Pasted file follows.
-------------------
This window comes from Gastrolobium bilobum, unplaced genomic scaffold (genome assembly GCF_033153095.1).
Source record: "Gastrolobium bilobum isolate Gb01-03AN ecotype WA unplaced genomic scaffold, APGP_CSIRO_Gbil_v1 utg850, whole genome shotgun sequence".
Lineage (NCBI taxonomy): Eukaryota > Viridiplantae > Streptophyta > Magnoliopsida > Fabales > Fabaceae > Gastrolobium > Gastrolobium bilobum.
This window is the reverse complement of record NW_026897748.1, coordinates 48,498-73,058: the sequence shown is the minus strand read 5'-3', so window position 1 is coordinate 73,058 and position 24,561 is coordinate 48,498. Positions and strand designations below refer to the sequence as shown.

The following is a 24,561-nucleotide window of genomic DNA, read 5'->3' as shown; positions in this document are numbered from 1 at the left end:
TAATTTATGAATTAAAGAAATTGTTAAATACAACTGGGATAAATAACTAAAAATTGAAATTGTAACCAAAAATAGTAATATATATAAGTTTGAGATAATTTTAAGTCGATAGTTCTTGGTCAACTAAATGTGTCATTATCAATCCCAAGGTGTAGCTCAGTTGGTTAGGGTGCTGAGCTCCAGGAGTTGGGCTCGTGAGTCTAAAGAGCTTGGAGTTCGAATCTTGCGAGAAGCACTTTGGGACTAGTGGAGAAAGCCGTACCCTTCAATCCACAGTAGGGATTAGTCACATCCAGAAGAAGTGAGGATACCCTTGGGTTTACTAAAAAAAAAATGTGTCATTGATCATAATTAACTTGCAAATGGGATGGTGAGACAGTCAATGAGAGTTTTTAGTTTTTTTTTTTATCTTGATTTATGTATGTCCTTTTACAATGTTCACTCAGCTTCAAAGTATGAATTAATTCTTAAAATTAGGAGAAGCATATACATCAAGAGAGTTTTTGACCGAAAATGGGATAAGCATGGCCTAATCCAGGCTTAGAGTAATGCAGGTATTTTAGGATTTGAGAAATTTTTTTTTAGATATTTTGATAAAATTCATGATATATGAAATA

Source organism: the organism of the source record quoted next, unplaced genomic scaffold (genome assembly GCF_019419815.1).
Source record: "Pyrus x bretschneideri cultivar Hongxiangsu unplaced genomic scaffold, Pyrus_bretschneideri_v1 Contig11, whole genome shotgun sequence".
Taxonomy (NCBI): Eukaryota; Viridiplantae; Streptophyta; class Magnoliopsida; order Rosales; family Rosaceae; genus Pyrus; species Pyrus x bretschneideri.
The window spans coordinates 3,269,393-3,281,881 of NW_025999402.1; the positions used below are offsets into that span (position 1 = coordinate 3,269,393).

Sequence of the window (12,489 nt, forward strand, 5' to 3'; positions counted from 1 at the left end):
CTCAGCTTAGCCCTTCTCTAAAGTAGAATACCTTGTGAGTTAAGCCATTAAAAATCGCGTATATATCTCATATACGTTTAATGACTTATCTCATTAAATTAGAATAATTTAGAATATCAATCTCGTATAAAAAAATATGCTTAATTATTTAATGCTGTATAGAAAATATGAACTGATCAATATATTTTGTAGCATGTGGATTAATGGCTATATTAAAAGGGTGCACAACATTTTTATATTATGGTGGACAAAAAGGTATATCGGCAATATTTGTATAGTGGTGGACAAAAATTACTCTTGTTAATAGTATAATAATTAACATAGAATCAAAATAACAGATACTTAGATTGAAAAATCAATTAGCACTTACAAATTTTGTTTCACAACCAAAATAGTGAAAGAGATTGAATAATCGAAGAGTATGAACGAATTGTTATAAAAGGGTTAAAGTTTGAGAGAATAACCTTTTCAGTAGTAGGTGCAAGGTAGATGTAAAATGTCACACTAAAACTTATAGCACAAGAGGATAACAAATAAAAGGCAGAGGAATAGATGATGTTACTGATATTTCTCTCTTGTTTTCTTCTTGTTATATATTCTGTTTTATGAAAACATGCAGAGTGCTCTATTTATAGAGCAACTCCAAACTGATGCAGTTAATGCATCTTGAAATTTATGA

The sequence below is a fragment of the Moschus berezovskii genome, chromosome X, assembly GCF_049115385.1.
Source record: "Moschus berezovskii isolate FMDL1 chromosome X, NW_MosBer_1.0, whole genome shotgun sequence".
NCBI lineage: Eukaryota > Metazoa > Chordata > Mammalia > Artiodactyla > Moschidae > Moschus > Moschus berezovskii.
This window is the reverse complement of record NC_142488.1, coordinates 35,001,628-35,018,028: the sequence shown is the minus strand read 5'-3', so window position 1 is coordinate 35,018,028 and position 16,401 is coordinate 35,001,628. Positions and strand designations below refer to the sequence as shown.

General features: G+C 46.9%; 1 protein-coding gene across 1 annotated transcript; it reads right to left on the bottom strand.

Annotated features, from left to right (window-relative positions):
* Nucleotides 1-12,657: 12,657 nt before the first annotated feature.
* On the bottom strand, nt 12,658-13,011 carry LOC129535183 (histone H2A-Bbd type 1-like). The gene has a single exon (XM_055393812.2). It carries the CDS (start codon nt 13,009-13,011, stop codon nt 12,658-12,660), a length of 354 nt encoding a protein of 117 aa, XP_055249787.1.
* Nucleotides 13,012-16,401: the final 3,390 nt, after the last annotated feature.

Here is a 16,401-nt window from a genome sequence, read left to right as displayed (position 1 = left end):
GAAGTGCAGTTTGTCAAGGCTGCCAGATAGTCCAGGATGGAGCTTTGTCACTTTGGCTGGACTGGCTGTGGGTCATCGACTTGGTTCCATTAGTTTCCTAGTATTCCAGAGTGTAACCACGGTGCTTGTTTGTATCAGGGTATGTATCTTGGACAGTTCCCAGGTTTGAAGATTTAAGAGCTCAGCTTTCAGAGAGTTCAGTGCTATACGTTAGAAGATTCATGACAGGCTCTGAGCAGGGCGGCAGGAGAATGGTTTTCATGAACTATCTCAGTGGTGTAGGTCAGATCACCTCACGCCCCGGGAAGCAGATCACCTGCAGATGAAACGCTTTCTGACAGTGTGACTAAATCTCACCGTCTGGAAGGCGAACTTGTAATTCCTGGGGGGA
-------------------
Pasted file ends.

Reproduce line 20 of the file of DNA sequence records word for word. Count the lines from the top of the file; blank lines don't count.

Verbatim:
* On the bottom strand, nt 12,658-13,011 carry LOC129535183 (histone H2A-Bbd type 1-like). The gene has a single exon (XM_055393812.2). It carries the CDS (start codon nt 13,009-13,011, stop codon nt 12,658-12,660), a length of 354 nt encoding a protein of 117 aa, XP_055249787.1.